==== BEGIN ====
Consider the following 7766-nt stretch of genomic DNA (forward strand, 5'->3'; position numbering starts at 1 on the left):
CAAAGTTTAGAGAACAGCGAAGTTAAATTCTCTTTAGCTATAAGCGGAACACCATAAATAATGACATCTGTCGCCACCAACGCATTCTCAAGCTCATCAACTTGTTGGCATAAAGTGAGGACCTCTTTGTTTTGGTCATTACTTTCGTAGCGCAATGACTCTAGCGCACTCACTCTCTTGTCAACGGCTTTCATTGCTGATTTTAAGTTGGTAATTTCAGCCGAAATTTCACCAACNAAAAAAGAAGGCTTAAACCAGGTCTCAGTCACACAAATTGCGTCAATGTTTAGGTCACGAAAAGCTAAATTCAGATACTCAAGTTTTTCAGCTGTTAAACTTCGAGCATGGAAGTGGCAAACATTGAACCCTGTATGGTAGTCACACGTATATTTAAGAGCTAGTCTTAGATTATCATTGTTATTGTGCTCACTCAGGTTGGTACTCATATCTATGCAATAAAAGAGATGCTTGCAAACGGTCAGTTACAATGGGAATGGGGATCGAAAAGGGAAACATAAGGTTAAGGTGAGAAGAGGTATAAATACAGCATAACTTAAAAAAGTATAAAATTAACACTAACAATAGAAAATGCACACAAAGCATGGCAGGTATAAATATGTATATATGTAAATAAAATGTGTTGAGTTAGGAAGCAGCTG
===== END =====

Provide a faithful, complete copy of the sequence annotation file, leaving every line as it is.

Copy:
Consider the following 7766-nt stretch of genomic DNA (forward strand, 5'->3'; position numbering starts at 1 on the left):
CAAAGTTTAGAGAACAGCGAAGTTAAATTCTCTTTAGCTATAAGCGGAACACCATAAATAATGACATCTGTCGCCACCAACGCATTCTCAAGCTCATCAACTTGTTGGCATAAAGTGAGGACCTCTTTGTTTTGGTCATTACTTTCGTAGCGCAATGACTCTAGCGCACTCACTCTCTTGTCAACGGCTTTCATTGCTGATTTTAAGTTGGTAATTTCAGCCGAAATTTCACCAACNAAAAAAGAAGGCTTAAACCAGGTCTCAGTCACACAAATTGCGTCAATGTTTAGGTCACGAAAAGCTAAATTCAGATACTCAAGTTTTTCAGCTGTTAAACTTCGAGCATGGAAGTGGCAAACATTGAACCCTGTATGGTAGTCACACGTATATTTAAGAGCTAGTCTTAGATTATCATTGTTATTGTGCTCACTCAGGTTGGTACTCATATCTATGCAATAAAAGAGATGCTTGCAAACGGTCAGTTACAATGGGAATGGGGATCGAAAAGGGAAACATAAGGTTAAGGTGAGAAGAGGTATAAATACAGCATAACTTAAAAAAGTATAAAATTAACACTAACAATAGAAAATGCACACAAAGCATGGCAGGTATAAATATGTATATATGTAAATAAAATGTGTTGAGTTAGGAAGCAGCTG